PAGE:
Praying together as a family
Kathryn Kane explores different ways to engage your family in prayer at home.
When your children were little you may have set times when you prayed together as a family such as at mealtimes or before bed; or you may be a family where you’ve never or rarely prayed together and it’s something you’d wished you’d done; or maybe you’ve never felt confident to pray out loud in front of others, including your nearest and dearest, and now it feels too late and cringy to start praying together as a family, especially if your children are now in their teens.
The good thing about a change in routine (even if it was brought about by a virus) is that it gives the opportunity to change. Not being in ‘normal’ times means that there may be the opportunity to suggest trying new things together.
Below are three suggestions of ways to pray as a family without it feeling too awkward.
Praying at doorways:
Many Jewish homes have a mezuzah at each doorway within their home (but not the bathroom). A mezuzah is a parchment containing the prayer found in Deuteronomy 6:4-9, it acts as a reminder to pray and ask God to bless the house or room. Assign everyone in the house a room to write a short prayer for, think about the activities that happen there, for example, Kitchen: Thank you for the food that we have to eat; Bedroom: Bless …with a good night’s sleep. Attach the prayers to the doors of these rooms with blu-tak and encourage everyone to notice them and pray them as they move about the house.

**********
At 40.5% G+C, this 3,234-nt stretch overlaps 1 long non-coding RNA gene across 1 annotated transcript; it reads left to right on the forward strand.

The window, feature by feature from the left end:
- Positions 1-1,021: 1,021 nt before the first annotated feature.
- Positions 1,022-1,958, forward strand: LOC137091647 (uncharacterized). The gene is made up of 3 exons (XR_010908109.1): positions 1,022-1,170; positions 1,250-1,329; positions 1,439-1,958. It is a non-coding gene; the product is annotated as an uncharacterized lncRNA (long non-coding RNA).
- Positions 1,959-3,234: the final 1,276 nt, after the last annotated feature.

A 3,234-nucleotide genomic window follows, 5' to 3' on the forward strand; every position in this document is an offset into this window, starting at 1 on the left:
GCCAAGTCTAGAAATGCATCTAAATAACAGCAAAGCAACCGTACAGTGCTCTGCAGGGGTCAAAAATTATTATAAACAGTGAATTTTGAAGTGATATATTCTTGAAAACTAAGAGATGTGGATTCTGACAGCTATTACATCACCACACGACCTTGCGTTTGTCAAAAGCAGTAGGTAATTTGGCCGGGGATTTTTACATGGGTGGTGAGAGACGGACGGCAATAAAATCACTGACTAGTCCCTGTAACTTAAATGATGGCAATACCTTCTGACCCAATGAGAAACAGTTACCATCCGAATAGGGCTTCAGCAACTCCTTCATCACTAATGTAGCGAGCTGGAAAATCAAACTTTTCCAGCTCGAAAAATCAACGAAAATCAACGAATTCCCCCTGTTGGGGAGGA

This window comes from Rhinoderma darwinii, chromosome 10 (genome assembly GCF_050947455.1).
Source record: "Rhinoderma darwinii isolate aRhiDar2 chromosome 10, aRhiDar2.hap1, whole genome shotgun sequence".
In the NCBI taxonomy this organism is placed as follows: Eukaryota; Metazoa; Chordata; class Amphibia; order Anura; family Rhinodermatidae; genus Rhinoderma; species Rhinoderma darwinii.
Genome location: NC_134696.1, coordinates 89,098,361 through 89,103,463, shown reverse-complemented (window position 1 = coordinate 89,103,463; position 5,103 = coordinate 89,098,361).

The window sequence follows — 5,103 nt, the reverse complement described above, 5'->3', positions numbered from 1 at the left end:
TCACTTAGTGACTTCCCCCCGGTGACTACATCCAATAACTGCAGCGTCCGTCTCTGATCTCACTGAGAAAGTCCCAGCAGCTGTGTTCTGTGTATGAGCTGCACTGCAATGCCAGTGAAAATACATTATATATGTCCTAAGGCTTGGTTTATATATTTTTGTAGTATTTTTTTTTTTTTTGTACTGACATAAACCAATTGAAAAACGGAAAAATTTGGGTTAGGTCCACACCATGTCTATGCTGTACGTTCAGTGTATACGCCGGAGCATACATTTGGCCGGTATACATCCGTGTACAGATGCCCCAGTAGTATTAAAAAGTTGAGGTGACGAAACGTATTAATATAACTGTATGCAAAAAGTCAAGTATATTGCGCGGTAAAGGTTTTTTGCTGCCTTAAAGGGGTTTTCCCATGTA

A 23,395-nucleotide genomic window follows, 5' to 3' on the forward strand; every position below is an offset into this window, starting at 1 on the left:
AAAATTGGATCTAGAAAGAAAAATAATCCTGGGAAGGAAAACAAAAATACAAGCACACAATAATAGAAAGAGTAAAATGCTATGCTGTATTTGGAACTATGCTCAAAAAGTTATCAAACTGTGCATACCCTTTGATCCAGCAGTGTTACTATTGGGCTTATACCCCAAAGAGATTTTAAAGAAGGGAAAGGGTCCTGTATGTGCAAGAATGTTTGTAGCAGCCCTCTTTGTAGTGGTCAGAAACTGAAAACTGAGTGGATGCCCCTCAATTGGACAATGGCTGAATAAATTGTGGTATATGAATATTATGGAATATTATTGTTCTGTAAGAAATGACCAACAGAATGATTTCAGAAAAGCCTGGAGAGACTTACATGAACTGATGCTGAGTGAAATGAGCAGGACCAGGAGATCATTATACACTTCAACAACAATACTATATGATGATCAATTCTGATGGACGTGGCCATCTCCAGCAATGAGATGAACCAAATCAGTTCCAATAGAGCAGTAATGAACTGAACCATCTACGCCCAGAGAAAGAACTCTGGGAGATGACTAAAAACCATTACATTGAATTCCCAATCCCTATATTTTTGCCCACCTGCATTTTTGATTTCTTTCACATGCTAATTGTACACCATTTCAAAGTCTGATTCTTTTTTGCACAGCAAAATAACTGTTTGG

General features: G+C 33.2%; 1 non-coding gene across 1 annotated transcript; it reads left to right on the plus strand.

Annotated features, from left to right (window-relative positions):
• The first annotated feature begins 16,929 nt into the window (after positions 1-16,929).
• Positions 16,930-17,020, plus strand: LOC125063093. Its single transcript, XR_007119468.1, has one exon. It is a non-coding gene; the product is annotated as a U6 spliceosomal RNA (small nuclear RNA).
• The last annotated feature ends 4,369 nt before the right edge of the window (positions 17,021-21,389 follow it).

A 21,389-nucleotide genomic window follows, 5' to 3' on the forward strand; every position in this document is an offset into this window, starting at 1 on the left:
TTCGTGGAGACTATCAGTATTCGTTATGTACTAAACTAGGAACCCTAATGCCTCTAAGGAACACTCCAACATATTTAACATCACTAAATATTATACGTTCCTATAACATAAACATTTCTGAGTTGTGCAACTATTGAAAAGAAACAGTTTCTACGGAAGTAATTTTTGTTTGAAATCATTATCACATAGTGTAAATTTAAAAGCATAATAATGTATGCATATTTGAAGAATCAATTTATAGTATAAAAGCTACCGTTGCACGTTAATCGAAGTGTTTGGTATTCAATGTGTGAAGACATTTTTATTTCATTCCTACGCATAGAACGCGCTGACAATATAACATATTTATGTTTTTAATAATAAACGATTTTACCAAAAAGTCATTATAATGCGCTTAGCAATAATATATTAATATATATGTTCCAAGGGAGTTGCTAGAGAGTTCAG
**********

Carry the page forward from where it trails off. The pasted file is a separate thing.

Thankfulness jar (bowl/box/suitable container)
Looking for God’s blessings in a time when it is easy to feel overwhelmed or fearful is good for us and is a way to thank God for his goodness. Find a time when you are together, may be a mealtime in the evening. Talk with each other about the best bit that day. Each person writes the thing that they are most grateful for that day on a strip of paper and places it in the jar as an act of prayer. The jar acts as a reminder of God’s goodness to your family.
What shall we pray about? One of my friends has a chalk board in her kitchen where family members can add people or situations to pray about, post-it notes or a sheet of paper up on the fridge would work just as well.
Build faith and expectancy: Have a conversation about a time when God answered your prayers.
Using other people’s prayers: The Church of England has written daily prayers.
Write your own, or just speak out your own, they don’t have to be long or complicated or use fancy words. Take it in turns to lead the prayers. God enjoys hearing from you and your family.
Kathryn Kane is the Secondary School RE Adviser for the Diocese of London Board for Schools